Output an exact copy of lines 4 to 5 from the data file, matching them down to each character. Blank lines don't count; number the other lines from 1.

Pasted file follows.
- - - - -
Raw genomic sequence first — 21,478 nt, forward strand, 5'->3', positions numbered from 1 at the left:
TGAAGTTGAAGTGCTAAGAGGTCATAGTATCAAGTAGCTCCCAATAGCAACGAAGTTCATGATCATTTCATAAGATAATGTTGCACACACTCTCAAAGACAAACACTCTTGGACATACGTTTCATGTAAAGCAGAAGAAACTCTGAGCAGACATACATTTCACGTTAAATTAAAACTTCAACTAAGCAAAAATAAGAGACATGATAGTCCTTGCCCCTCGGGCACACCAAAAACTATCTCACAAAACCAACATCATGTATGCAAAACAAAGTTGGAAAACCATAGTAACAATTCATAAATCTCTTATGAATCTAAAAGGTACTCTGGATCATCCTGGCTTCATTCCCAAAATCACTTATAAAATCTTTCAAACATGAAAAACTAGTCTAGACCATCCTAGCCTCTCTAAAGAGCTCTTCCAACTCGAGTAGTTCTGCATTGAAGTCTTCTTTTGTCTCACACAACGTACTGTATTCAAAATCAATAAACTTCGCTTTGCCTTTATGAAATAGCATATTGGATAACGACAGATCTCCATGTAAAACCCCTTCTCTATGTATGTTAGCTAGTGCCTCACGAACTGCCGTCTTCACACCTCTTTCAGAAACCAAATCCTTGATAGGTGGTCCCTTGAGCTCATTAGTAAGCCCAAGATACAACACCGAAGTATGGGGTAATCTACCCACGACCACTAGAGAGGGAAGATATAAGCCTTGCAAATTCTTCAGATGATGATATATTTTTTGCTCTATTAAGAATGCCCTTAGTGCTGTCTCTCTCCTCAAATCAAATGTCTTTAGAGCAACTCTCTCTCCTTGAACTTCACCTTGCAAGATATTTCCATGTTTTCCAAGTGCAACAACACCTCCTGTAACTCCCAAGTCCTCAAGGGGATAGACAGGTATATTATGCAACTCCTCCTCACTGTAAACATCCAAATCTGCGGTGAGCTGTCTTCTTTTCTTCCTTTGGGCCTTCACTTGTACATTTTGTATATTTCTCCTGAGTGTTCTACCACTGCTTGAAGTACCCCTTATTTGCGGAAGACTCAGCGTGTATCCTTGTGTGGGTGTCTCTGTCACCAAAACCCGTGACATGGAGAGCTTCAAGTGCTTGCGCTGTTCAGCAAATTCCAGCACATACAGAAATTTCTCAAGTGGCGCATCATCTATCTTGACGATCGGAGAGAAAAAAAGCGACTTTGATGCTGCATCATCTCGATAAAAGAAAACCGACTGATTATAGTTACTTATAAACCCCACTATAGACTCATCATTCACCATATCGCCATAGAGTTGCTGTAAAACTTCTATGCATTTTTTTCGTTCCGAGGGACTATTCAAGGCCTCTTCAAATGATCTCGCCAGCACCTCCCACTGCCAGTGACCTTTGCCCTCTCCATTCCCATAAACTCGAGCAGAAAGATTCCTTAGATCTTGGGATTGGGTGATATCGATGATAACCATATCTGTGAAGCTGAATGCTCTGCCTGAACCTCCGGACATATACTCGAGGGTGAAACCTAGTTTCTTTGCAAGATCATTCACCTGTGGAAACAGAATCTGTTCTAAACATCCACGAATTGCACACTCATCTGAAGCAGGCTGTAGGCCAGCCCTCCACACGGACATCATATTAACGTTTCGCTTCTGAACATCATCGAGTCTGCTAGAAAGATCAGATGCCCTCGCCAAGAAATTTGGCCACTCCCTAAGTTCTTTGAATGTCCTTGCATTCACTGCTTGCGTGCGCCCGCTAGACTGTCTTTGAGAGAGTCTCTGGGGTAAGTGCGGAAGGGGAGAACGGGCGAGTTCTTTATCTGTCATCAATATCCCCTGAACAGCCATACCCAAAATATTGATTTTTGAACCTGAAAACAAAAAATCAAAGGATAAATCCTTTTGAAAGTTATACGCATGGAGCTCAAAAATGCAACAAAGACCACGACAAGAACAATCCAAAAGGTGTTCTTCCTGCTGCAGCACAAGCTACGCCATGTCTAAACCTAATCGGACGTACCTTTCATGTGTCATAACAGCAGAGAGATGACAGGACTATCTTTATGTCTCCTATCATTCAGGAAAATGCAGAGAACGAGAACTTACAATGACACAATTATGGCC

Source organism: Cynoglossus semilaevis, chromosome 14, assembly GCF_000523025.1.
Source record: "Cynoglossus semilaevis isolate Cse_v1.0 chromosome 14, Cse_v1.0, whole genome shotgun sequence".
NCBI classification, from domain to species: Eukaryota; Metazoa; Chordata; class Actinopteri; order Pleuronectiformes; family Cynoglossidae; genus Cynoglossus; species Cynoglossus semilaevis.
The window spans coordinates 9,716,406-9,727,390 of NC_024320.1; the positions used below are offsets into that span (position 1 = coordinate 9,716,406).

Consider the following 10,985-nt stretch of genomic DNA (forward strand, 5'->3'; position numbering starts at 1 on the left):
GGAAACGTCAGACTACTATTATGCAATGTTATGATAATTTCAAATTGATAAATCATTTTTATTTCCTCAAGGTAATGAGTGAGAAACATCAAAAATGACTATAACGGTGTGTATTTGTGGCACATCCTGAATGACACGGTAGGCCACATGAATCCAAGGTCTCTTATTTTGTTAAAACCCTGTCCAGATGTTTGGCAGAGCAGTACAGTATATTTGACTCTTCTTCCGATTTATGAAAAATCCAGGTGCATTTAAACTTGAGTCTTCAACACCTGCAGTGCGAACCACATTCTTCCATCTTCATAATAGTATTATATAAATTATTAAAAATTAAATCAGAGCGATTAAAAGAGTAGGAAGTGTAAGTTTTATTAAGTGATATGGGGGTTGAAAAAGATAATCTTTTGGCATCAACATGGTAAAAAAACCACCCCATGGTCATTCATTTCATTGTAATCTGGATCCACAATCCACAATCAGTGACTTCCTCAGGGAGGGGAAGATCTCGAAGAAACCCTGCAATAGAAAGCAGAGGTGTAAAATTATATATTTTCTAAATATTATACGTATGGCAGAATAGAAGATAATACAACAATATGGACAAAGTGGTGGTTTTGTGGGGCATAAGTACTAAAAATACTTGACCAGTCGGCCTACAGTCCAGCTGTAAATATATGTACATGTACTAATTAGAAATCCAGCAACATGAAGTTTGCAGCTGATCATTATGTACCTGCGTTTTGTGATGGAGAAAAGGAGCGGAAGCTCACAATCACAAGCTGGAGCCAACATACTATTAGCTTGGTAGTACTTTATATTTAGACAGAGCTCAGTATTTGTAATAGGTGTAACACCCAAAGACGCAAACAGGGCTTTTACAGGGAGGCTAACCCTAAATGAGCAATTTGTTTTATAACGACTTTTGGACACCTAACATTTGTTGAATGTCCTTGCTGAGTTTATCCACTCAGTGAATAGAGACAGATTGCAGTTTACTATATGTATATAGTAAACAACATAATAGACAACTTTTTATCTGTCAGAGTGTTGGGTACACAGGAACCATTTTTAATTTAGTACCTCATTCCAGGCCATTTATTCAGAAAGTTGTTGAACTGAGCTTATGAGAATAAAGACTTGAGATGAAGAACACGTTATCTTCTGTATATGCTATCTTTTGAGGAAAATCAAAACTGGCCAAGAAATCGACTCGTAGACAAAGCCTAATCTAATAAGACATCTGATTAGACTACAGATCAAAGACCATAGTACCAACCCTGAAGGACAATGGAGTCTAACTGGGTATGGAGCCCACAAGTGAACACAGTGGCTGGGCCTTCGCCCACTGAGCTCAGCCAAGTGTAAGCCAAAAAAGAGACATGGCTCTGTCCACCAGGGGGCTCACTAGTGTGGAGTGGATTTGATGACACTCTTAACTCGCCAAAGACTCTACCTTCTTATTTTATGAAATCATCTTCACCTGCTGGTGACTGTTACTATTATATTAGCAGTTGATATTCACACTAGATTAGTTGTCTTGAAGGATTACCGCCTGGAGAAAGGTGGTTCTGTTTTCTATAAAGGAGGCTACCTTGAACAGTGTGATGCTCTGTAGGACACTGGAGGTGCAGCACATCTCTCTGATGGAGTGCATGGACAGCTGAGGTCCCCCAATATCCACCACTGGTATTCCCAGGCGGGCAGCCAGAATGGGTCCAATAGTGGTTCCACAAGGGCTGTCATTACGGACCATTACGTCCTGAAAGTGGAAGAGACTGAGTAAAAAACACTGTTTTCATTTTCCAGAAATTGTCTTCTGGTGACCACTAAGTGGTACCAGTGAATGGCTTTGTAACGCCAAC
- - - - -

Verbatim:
Source record: "Cynoglossus semilaevis isolate Cse_v1.0 chromosome 14, Cse_v1.0, whole genome shotgun sequence".
NCBI classification, from domain to species: Eukaryota; Metazoa; Chordata; class Actinopteri; order Pleuronectiformes; family Cynoglossidae; genus Cynoglossus; species Cynoglossus semilaevis.